Readers! The librarian who wrote the letter below is very angry at us, thanks to a couple of misconceptions about what it means to raise a Free-Range Kid. Note to Librarian: We’re with you! We don’t want ill-behaved kids driving you crazy and putting themselves in danger. Thankfully, “Free-Range” does not mean neglect. It means assessing the world and our kids realistically. When (and only when) we feel we can trust both of them, we gradually give our kids moreÂ freedom.Â
Free-Rangers do not believe in treating librarians as babysitters. We know you have a job to do and day care is not it. That’s why, by the time we let our kids go to the library solo, we do our very best to make sure they do not act like babies. Â We believe there’s a big difference between “dumping” kids and allowing them to be independent. We don’t ignore potential dangers, but we do try to keep them in perspective. And one of the reasons we don’t keep our eyes on our kids 24/7 is that we also believe that if they are thrown for a loop sometimes, they will be resilient.Â
That being said, here goes. – L.Â
Dear Free-Range Kids: I wish we lived in the world many of you seem to feel exists. One filled with rainbows and lollipops. We don’t. Public places, including libraries, are filled with people you would never want your children knowing.
In our library we are constantly identifying people who are criminals. I live in what is considered a very safe town in a very safe state. We can’t do anything about these people. We don’t have enough staff to watch them to see where they go and what they do. We’re terrified that they might hurt us or a patron. TERRIFIED. We can do nothing.
Every day at 2:50, 60-70 kids come streaming through the front doors. All unattended. For the next 3 hours they are in and out as they please. Sometimes there are only 3 staff people in the library which is 2 levels and 7 rooms, not including bathrooms, hallways, etc.
Our policy is that they have to be 9, which I feel is still too young.
I could sit here and tell you stories for HOURS of parents that come in and ask me where little Johnny is and look annoyed when I remind them that we don’t know each child and direct them to where they hang out. I could sit here for longer and tell you about their panicked faces when they can’t find their child. The parents that come running in describing their child asking if we’ve seen them. Oh, brown hair and a red coat? You just described a dozen kids I may have seen for 2 seconds while I was helping a dozen other people.
Oh, and what about the little kids we’ve chased after that aren’t being watched and run out the front door, where there is a major road? This gives us all nightmares.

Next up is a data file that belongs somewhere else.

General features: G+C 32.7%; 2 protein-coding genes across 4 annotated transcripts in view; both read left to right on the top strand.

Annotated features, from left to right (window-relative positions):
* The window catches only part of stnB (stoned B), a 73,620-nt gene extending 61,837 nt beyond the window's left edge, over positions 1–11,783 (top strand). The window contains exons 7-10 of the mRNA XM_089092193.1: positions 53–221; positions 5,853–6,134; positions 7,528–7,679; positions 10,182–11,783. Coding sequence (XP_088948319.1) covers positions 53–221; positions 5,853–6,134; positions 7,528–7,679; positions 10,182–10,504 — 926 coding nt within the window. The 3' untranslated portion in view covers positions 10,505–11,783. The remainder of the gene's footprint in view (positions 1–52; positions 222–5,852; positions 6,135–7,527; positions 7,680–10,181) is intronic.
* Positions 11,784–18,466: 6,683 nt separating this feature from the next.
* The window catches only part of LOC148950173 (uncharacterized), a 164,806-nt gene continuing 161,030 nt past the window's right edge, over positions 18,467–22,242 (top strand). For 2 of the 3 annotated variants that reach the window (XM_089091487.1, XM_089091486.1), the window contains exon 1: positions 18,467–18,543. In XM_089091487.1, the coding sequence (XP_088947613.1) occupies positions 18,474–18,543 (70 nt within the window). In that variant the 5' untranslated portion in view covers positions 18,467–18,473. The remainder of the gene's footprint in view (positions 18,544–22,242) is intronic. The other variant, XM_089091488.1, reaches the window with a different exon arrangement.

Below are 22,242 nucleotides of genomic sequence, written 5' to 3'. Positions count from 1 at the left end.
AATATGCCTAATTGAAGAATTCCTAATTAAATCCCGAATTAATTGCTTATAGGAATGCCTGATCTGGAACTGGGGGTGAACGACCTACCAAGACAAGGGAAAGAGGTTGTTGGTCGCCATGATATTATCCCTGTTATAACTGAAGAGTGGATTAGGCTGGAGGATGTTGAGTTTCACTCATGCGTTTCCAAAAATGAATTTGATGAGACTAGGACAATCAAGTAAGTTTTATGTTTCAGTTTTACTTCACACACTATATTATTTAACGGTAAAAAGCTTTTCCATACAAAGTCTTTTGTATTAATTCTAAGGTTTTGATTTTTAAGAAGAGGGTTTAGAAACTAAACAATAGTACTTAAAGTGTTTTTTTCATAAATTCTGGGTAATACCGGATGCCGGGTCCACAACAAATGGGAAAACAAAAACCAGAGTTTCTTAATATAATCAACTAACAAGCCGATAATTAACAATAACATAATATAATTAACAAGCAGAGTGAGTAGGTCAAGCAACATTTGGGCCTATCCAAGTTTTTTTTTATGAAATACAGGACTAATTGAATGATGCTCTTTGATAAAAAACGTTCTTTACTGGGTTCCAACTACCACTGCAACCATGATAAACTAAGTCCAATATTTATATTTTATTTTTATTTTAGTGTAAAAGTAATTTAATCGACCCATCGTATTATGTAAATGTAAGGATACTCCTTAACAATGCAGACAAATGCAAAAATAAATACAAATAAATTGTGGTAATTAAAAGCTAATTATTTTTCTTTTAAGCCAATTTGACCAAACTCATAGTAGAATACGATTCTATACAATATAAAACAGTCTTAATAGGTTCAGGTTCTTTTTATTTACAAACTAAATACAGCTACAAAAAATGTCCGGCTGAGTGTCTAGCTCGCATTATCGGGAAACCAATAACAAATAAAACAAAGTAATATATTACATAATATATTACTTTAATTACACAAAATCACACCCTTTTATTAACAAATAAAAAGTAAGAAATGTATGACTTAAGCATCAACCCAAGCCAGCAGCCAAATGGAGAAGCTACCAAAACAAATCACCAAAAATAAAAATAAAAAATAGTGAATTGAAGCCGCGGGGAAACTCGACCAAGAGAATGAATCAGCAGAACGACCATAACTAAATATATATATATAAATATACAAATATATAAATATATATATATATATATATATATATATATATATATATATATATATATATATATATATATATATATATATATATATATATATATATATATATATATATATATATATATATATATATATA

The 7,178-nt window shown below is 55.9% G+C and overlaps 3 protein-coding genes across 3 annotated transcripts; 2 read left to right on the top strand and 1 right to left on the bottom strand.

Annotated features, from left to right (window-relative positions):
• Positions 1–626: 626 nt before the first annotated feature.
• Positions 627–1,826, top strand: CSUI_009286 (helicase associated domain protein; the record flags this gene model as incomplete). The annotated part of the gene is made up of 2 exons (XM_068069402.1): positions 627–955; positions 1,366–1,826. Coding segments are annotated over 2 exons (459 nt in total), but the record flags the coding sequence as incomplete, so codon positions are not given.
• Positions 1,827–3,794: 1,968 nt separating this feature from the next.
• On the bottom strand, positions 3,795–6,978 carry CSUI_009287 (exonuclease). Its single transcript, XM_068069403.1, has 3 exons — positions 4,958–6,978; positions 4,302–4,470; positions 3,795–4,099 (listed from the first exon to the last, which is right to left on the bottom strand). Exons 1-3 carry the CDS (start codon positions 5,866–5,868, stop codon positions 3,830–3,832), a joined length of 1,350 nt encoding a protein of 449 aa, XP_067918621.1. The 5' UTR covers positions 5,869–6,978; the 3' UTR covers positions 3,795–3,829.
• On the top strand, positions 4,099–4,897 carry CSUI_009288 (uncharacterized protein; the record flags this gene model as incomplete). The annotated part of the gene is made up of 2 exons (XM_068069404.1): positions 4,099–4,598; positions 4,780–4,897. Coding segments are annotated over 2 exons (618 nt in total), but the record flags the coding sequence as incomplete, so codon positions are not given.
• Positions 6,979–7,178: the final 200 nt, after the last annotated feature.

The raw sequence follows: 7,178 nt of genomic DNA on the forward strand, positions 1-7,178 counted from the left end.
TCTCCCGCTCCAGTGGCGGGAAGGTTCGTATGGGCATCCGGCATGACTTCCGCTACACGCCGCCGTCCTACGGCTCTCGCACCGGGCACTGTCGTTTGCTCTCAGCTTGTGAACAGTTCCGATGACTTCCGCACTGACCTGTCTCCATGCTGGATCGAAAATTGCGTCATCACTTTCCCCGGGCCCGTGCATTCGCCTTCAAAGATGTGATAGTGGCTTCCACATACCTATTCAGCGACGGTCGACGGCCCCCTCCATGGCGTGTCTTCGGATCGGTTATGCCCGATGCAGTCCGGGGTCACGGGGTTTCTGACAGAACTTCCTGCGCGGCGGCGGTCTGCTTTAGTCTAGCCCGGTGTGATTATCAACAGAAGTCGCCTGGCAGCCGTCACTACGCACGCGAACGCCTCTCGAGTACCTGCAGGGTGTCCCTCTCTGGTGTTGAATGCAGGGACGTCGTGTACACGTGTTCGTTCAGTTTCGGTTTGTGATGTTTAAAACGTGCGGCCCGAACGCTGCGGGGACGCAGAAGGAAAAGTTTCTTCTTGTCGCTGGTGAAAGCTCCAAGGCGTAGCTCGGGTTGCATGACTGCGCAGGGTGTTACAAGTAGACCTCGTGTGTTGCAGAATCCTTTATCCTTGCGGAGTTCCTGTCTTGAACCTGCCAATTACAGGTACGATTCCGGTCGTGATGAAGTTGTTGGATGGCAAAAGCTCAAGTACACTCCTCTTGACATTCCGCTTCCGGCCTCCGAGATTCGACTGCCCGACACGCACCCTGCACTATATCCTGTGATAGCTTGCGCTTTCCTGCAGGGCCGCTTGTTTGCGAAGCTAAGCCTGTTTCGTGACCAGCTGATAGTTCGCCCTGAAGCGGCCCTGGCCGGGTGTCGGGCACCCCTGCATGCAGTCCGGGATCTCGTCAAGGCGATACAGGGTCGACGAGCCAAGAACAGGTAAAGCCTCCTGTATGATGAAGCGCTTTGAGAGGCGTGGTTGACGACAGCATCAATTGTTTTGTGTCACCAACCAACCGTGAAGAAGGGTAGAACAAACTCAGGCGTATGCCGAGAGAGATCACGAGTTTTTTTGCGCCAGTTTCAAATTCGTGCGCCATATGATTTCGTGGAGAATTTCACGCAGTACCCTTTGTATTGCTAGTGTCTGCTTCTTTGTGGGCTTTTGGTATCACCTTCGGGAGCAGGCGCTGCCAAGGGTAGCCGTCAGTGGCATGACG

So many stories but you idiots will need something horrible to happen before you believe me. Just do some internet searching or ask your local librarian. You’ll hear many horror stories.
Libraries are not day care centers. Librarians are not babysitters.
Take responsibility and parent your children. We’re not trying to punish your children (YOUR CHILDREN). We are trying to keep them safe since you obviously don’t have a clue. Get a responsible babysitter, send them to the library with your child. Be a parent. Oh, and it would be great if that babysitter knew your phone number or address.
Free-Range, give me a break. I’m a single Mom of a 21-year-old daughter. She wasn’t Free-Range, she was watched by loving and responsible individuals when I had to be elsewhere. She did not sit alone in a public place, ever. She is a healthy, intelligent woman who is aware of her surroundings and knows how to keep herself safe. She is not scared but confident because I gave her the right wings without subjecting her to perverts. She loves to read and even though I haven’t worked my whole life in a library, she frequented them with me and loves them. Keywords: WITH ME.
Yep, CAPS in places for you Free-Range Parents that need to be whacked upside the head. Your kids should all be taken from you. Why the heck isn’t there a test people take before they can become parents?
Go to your local library and thank them profusely for being smart when you are not. Support them and if you really want young kids in your library, volunteer to watch friends’ kids after school and bring them to the library. Quit trying to make some poor librarian who has a lot to do and not enough money or time to do it responsible for your children.
Free-Range belongs with the words chicken or egg after it, not children. – Fed-Up